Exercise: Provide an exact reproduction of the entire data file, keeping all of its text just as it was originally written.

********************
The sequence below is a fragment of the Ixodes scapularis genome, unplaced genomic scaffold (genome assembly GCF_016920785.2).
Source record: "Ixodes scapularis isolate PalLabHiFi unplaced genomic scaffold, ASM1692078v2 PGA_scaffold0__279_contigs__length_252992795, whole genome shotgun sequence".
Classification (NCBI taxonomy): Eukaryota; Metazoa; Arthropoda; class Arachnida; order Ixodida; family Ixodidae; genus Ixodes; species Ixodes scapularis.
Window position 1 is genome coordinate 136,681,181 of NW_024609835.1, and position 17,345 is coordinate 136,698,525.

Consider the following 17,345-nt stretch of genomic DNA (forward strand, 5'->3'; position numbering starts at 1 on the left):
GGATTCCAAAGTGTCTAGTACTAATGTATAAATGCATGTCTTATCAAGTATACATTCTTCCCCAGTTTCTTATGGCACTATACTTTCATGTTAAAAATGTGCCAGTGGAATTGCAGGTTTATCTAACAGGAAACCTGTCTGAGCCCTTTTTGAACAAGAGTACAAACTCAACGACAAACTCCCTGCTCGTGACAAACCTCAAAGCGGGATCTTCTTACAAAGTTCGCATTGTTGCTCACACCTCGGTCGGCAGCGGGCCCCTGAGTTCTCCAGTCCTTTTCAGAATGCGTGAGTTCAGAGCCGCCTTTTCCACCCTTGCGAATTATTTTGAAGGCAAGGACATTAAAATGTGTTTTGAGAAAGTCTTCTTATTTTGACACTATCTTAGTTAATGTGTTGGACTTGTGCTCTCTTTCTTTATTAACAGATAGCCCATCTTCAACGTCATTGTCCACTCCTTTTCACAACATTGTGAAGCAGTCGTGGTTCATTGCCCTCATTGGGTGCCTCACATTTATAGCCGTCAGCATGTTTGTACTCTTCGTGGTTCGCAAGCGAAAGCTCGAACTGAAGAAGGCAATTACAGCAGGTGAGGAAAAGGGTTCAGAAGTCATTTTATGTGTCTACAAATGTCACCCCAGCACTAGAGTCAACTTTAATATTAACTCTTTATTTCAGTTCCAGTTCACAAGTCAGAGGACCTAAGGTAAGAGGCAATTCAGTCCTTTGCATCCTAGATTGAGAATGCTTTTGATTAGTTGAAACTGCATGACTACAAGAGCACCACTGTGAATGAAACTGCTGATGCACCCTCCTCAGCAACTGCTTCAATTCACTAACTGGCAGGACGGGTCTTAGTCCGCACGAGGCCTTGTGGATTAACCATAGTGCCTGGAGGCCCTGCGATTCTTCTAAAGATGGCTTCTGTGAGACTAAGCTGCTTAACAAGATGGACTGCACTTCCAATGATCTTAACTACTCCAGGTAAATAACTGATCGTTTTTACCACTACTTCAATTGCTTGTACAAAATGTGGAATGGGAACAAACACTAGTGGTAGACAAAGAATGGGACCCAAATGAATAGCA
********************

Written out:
The sequence below is a fragment of the Ixodes scapularis genome, unplaced genomic scaffold (genome assembly GCF_016920785.2).
Source record: "Ixodes scapularis isolate PalLabHiFi unplaced genomic scaffold, ASM1692078v2 PGA_scaffold0__279_contigs__length_252992795, whole genome shotgun sequence".
Classification (NCBI taxonomy): Eukaryota; Metazoa; Arthropoda; class Arachnida; order Ixodida; family Ixodidae; genus Ixodes; species Ixodes scapularis.
Window position 1 is genome coordinate 136,681,181 of NW_024609835.1, and position 17,345 is coordinate 136,698,525.

Consider the following 17,345-nt stretch of genomic DNA (forward strand, 5'->3'; position numbering starts at 1 on the left):
GGATTCCAAAGTGTCTAGTACTAATGTATAAATGCATGTCTTATCAAGTATACATTCTTCCCCAGTTTCTTATGGCACTATACTTTCATGTTAAAAATGTGCCAGTGGAATTGCAGGTTTATCTAACAGGAAACCTGTCTGAGCCCTTTTTGAACAAGAGTACAAACTCAACGACAAACTCCCTGCTCGTGACAAACCTCAAAGCGGGATCTTCTTACAAAGTTCGCATTGTTGCTCACACCTCGGTCGGCAGCGGGCCCCTGAGTTCTCCAGTCCTTTTCAGAATGCGTGAGTTCAGAGCCGCCTTTTCCACCCTTGCGAATTATTTTGAAGGCAAGGACATTAAAATGTGTTTTGAGAAAGTCTTCTTATTTTGACACTATCTTAGTTAATGTGTTGGACTTGTGCTCTCTTTCTTTATTAACAGATAGCCCATCTTCAACGTCATTGTCCACTCCTTTTCACAACATTGTGAAGCAGTCGTGGTTCATTGCCCTCATTGGGTGCCTCACATTTATAGCCGTCAGCATGTTTGTACTCTTCGTGGTTCGCAAGCGAAAGCTCGAACTGAAGAAGGCAATTACAGCAGGTGAGGAAAAGGGTTCAGAAGTCATTTTATGTGTCTACAAATGTCACCCCAGCACTAGAGTCAACTTTAATATTAACTCTTTATTTCAGTTCCAGTTCACAAGTCAGAGGACCTAAGGTAAGAGGCAATTCAGTCCTTTGCATCCTAGATTGAGAATGCTTTTGATTAGTTGAAACTGCATGACTACAAGAGCACCACTGTGAATGAAACTGCTGATGCACCCTCCTCAGCAACTGCTTCAATTCACTAACTGGCAGGACGGGTCTTAGTCCGCACGAGGCCTTGTGGATTAACCATAGTGCCTGGAGGCCCTGCGATTCTTCTAAAGATGGCTTCTGTGAGACTAAGCTGCTTAACAAGATGGACTGCACTTCCAATGATCTTAACTACTCCAGGTAAATAACTGATCGTTTTTACCACTACTTCAATTGCTTGTACAAAATGTGGAATGGGAACAAACACTAGTGGTAGACAAAGAATGGGACCCAAATGAATAGCA